NASCAR Race Weekend Central

The Big 6: Questions Answered After the 2011 Toyota/Save Mart 350 at Sonoma

Welcome to this week’s edition of Big Six, where we put our own clever twist on the Who/What/When/Where/Why/& Hows of Sunday afternoon’s race at Infineon Raceway. This week, I, Brody Jones, will be filling in for Amy this week. Fret not, loyal Frontstretch readers, for Amy will be back next week. But for now, enjoy this week’s edition of Big Six.

Who… gets my shoutout of the race?

Employing strategy similar to the Penske Racing cars, David Gilliland had to scratch and claw for his 12th-place result at Infineon. Gilliland ran in the top 10 much of the afternoon and held off stiff challenges from Juan Pablo Montoya and others to score a commendable top-15 effort. This track has been good to Gilliland in the past, with a second-place finish back in 2008. With a solid effort today, he gives his Front Row Motorsports team a bit of breathing room in the Top-35 owner points battle.

What… was THAT?

The word for today at Infineon Raceway was “payback” as Brian Vickers and Tony Stewart each had no qualms about wrecking each other. The fracas started on lap 38 when Stewart did his best bulldozer impersonation, shoving Vickers from behind for about 20 feet going into turn 11, causing a three-car pileup that took Vickers out of contention. In the closing stages with about 20 laps to go, Vickers decided that one bad turn deserved another as he plowed into Stewart, sending Tony spinning into the turn 11 barrier with his car suspended above the tire barrier. After the race, both drivers acknowledged what Vickers did was payback, but Stewart claimed Vickers was blocking him. Vickers, for his part, denied blocking Stewart. But perhaps the biggest undertone in all of this is the fact that if anyone else blocks Stewart this year, they can expect to get knocked out of the way. Smoke said so himself.

Where… did the polesitter end up?

When one thinks of drivers capable of sitting on the pole for Infineon, it’s likely no one, save possibly Joey Logano’s immediate family and friends, thought he had a prayer of qualifying in the top 10, much less winning the pole. Even Logano was surprised by his pole run. Those same people that doubted Logano upon learning that he was on the pole likely dismissed it as a fluke. However, at the end of the day, “Sliced Bread” rose to the occasion. He led in the early stages and, despite Robby Gordon trying to bully him in the mid-stages of the race, persevered and finished a strong sixth. A run like this just may be the much-needed shot in the arm this team needs to get Logano in the top 20 in points and close out the season on a high note amid an uncertain 2012 and beyond.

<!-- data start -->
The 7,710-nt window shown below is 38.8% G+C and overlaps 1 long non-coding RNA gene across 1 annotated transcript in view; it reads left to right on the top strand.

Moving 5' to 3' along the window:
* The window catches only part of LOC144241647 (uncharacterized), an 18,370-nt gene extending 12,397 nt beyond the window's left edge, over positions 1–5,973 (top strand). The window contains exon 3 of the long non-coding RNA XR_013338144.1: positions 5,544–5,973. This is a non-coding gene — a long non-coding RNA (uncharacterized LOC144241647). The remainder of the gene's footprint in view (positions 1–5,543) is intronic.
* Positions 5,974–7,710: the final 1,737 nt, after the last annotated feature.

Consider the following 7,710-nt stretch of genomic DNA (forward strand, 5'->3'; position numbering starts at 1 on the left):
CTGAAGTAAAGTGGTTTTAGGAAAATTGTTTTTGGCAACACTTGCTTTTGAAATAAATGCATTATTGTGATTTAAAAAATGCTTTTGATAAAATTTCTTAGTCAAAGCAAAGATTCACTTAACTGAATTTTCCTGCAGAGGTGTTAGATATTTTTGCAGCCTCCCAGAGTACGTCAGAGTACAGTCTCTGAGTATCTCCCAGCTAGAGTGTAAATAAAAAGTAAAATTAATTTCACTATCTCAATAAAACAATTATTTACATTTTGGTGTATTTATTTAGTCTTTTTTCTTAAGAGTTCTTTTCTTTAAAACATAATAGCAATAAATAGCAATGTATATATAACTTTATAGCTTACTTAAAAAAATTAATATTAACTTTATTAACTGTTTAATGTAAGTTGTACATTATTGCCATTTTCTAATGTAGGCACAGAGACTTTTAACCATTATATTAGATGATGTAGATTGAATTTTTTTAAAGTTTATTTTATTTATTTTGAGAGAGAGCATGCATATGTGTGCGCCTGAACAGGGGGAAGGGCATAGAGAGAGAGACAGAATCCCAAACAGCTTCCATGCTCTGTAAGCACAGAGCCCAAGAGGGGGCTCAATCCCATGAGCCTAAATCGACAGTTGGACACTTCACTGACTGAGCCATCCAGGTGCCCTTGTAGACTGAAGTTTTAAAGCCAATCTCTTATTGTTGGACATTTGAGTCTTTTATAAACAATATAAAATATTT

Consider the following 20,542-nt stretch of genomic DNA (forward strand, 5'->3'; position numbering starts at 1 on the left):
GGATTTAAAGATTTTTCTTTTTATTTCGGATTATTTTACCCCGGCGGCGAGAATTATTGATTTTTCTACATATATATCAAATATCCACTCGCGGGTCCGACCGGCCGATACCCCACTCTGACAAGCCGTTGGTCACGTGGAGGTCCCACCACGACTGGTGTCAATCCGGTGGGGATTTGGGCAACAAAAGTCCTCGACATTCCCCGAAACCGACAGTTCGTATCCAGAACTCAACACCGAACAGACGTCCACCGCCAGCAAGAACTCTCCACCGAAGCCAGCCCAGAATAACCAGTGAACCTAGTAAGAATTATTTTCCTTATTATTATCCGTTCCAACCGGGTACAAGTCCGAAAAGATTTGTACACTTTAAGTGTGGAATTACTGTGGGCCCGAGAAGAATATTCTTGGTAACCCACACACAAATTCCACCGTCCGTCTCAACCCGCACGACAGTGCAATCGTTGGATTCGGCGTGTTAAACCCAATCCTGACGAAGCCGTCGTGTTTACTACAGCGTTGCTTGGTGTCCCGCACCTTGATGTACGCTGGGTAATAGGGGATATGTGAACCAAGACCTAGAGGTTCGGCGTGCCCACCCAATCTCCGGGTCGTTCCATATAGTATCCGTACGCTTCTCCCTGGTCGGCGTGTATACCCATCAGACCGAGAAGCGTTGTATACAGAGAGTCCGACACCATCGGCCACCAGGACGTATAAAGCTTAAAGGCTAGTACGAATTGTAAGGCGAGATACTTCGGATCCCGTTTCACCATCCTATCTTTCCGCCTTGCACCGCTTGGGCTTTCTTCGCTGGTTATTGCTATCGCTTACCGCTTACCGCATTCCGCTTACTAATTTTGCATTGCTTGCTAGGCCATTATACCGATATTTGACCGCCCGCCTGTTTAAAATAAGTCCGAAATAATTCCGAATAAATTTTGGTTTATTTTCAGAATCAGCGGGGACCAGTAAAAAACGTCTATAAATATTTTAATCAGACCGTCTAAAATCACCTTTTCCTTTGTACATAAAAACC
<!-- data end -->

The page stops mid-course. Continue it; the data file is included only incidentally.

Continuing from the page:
When… will I be loved?

Montoya was not making many friends on the track at Infineon. He dumped Kasey Kahne late-race, knocking the latter out of a potential top-five finish, and tried to knock Brad Keselowski off the track before Keselowski doled out payback and spun Montoya out, relegating him from contention. After the race, the normally placid Kahne fired some uncharacteristic verbal potshots at Montoya’s NASCAR driving ability. Montoya, for his part, claimed Kahne was blocking him when video evidence clearly showed that Montoya, in fact, drove squarely into Kahne, spinning him out. Between Ryan Newman and Kahne, Juan Pablo’s not making very many friends in NASCAR circles.

Why… was there so much beating and banging?

When NASCAR fans think of tracks with beating and banging, Infineon normally doesn’t come to mind. But in the last two years, the track has developed something of a reputation for trading paint and banged-up racecars along the lines of Martinsville and Bristol. Turn 11 was the primary trouble spot on the afternoon, with three of the race’s five cautions coming in that vicinity. Vickers (twice), Jamie McMurray, Dale Earnhardt Jr., Stewart, Logano, Gordon, Bobby Labonte and Michael McDowell were all among others crossing swords in that turn, not to mention the numerous spin-outs on the afternoon. Road-course racing just might becoming the new short-track racing for NASCAR with all this contact and excitement.

How… did the road-course ringers fare?

With much ado having been made in the past about road-course ringers, none of the five ringers were even a factor in the race. Andy Pilgrim in 26th was the highest finishing ringer as Boris Said, at times, flirted with the top 10, but had a late-race incident with Jeff Burton that knocked him back to 28th. Chris Cook and Brian Simo were non-factors in 27th and 33rd, respectively, while PJ Jones parked his car early in the event. As a result, the ringer losing streak stretching back to 1973 will continue at least until Watkins Glen.

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